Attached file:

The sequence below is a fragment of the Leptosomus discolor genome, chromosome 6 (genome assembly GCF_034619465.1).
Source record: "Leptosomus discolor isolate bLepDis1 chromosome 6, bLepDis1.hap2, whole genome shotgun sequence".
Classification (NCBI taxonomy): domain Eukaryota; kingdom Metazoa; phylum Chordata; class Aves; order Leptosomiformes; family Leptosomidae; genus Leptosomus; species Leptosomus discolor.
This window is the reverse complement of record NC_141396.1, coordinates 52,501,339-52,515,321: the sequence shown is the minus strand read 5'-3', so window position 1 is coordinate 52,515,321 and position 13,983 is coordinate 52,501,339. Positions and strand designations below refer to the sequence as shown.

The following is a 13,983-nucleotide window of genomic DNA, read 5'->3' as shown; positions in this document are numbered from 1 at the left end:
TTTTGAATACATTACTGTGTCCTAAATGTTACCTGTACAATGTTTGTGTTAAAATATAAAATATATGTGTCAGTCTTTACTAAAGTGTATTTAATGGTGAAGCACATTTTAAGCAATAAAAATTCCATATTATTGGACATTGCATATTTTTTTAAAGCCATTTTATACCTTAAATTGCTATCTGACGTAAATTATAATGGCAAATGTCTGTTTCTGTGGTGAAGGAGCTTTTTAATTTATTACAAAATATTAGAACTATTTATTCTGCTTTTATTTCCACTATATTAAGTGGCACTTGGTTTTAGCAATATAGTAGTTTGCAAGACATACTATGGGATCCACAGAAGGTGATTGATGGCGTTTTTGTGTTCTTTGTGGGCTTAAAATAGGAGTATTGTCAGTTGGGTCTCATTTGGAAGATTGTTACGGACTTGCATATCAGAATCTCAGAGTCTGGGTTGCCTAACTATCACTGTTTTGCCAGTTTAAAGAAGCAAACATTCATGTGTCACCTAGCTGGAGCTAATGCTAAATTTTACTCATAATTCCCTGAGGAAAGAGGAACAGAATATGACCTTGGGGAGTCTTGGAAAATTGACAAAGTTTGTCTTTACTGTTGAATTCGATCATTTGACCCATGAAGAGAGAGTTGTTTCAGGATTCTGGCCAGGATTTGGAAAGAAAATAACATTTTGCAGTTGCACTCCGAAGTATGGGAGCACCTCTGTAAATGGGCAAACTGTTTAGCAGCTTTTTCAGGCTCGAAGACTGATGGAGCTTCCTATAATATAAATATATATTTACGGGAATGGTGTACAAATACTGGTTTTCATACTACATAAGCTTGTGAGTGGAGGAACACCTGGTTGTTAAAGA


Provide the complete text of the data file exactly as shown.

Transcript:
The sequence below is a fragment of the Leptosomus discolor genome, chromosome 6 (genome assembly GCF_034619465.1).
Source record: "Leptosomus discolor isolate bLepDis1 chromosome 6, bLepDis1.hap2, whole genome shotgun sequence".
Classification (NCBI taxonomy): domain Eukaryota; kingdom Metazoa; phylum Chordata; class Aves; order Leptosomiformes; family Leptosomidae; genus Leptosomus; species Leptosomus discolor.
This window is the reverse complement of record NC_141396.1, coordinates 52,501,339-52,515,321: the sequence shown is the minus strand read 5'-3', so window position 1 is coordinate 52,515,321 and position 13,983 is coordinate 52,501,339. Positions and strand designations below refer to the sequence as shown.

The following is a 13,983-nucleotide window of genomic DNA, read 5'->3' as shown; positions in this document are numbered from 1 at the left end:
TTTTGAATACATTACTGTGTCCTAAATGTTACCTGTACAATGTTTGTGTTAAAATATAAAATATATGTGTCAGTCTTTACTAAAGTGTATTTAATGGTGAAGCACATTTTAAGCAATAAAAATTCCATATTATTGGACATTGCATATTTTTTTAAAGCCATTTTATACCTTAAATTGCTATCTGACGTAAATTATAATGGCAAATGTCTGTTTCTGTGGTGAAGGAGCTTTTTAATTTATTACAAAATATTAGAACTATTTATTCTGCTTTTATTTCCACTATATTAAGTGGCACTTGGTTTTAGCAATATAGTAGTTTGCAAGACATACTATGGGATCCACAGAAGGTGATTGATGGCGTTTTTGTGTTCTTTGTGGGCTTAAAATAGGAGTATTGTCAGTTGGGTCTCATTTGGAAGATTGTTACGGACTTGCATATCAGAATCTCAGAGTCTGGGTTGCCTAACTATCACTGTTTTGCCAGTTTAAAGAAGCAAACATTCATGTGTCACCTAGCTGGAGCTAATGCTAAATTTTACTCATAATTCCCTGAGGAAAGAGGAACAGAATATGACCTTGGGGAGTCTTGGAAAATTGACAAAGTTTGTCTTTACTGTTGAATTCGATCATTTGACCCATGAAGAGAGAGTTGTTTCAGGATTCTGGCCAGGATTTGGAAAGAAAATAACATTTTGCAGTTGCACTCCGAAGTATGGGAGCACCTCTGTAAATGGGCAAACTGTTTAGCAGCTTTTTCAGGCTCGAAGACTGATGGAGCTTCCTATAATATAAATATATATTTACGGGAATGGTGTACAAATACTGGTTTTCATACTACATAAGCTTGTGAGTGGAGGAACACCTGGTTGTTAAAGA